Suggested by M. Vertregt and recounted by Francis Graham
Our Earthly calendar is tied to the motions of the Earth with respect to the Sun. 1 year is 365 1/4 days, the time it takes for Earth to orbit the Sun. 1 day is the average time from midnight to midnight, the time for a point on the opposite side of the Earth to directly face the Sun.
However other planets have different motion relations with the Sun. Of particular interest is Mars. Are we to label our days on Mars by Earth's motions? Or are we to make Mars' motions the basis of time on that orb?
Initially, one might expect the early astronauts to use GMT. However, at some point, the inhabitants of Martian bases will look at their reflections, and say, in a Bradburian way, "We are the Martians!" and reckon time Mars style.
The Martian sidereal day is 40 minutes longer than the Earth sidereal day of 23h 56 m 4 s., to be precise, 24 h 39 m 35 s = 88,775 sec. An initial simple way of coordinating Mars and Earth time is to set Earth clocks back 2 hours every three days.
We might also experiment with decimalized time units. Each Mars day has 10 Mars hours, say. Each Mars hour has 100 Mars minutes. Each Mars minute has 100 Mars seconds. We would probably not want to call them seconds so as to not confuse things with Earth seconds, since the Earth second has become the standard S.I. physical unit. The Mars seconds could be called "clicks". The Mars minute could be called a "pause" and each Mars hour a "temp". The Martian day already has a name thanks to the Sojourner people. It's called a "sol".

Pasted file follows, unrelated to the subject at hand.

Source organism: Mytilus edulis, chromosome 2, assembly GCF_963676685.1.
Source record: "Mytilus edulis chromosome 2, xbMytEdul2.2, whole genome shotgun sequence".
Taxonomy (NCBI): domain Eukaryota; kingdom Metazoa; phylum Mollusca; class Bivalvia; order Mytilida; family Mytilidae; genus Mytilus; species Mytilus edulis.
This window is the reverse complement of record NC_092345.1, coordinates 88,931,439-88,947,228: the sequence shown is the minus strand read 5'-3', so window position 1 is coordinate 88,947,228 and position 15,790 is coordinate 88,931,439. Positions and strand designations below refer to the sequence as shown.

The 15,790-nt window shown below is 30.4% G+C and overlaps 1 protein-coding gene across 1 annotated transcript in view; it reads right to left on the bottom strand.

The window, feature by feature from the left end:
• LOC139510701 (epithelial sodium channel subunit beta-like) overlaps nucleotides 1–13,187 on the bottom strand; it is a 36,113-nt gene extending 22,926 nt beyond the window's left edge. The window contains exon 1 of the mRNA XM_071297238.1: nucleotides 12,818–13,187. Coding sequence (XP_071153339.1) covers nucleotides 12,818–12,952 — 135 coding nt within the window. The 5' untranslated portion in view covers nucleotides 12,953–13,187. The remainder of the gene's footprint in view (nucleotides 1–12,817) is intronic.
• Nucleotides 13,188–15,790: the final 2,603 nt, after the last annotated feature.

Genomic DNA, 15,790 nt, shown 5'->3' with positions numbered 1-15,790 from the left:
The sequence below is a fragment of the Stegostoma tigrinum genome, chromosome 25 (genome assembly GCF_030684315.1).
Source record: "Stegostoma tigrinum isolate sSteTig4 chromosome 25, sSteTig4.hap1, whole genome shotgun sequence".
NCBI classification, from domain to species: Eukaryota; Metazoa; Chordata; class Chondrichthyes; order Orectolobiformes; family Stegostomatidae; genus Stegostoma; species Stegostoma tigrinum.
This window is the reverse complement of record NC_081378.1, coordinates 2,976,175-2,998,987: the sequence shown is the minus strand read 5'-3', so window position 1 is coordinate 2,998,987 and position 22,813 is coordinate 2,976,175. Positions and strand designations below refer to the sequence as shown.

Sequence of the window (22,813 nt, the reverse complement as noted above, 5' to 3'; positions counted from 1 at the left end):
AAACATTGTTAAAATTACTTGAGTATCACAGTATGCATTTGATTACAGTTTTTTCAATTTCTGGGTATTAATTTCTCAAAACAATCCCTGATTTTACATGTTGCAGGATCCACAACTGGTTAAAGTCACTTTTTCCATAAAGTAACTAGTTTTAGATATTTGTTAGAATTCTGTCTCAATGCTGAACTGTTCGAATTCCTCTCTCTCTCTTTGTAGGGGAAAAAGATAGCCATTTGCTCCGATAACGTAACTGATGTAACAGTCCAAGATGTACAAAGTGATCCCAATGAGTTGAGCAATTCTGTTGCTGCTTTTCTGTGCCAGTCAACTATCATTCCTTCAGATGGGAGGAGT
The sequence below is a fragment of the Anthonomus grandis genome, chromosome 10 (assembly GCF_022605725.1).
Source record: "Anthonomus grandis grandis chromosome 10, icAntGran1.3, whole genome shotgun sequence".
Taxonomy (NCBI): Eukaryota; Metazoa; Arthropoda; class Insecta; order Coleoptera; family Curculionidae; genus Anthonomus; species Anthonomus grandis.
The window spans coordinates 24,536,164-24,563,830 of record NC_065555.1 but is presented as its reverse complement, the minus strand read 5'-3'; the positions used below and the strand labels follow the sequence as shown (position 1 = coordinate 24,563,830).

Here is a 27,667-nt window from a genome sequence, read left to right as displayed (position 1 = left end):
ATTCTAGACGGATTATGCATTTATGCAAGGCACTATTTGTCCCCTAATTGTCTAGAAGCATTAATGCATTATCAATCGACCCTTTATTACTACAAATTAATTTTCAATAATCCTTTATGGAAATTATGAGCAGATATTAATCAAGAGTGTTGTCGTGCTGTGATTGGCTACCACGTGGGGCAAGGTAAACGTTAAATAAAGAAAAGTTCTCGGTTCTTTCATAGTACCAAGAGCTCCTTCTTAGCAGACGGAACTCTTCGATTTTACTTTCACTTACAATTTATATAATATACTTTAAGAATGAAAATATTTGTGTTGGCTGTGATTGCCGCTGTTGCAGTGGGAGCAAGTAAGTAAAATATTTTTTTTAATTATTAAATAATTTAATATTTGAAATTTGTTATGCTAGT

Our Earth week marks the rough time between phases of the Earth's Moon. Since Mars' moons Phobos and Deimos produce no dramatic phenomena, we can arbitrarily set a Martian week. How about ten days?: Sunday, Mercday, Venuday, Earthday, Marsday, Joviday, Saturday, Uraniday, Neptuday, Plutoday? Seems logical to me. One less big body in the dynamical system allows such arbitrary assignations.
Mars' year is 686 Earth days 23h 30 m 41 s = 59355041 sec. This is 66,860,086 clicks or 668.6 sols, which is as poorly divisible as 365, factors being 4 and 167. But if we have 670 sols per Martian year and 660 sols in a "short year" every 7 Mars years, we have the added advantage of having the same Mars weekday on the same date in a Mars year. This is something Achelis tried to do with the Earth calendar after World War II, with the so-called "World Calendar", and almost succeeded, but failed ultimately. So we can do it fresh on Mars.
50 Mars years, a pentakonade, counts 33,430 days, 7 septades of 7 Mars years each followed by one year. Each 7th year in a septade is a short year of 660 days followed by regular 670 day years.
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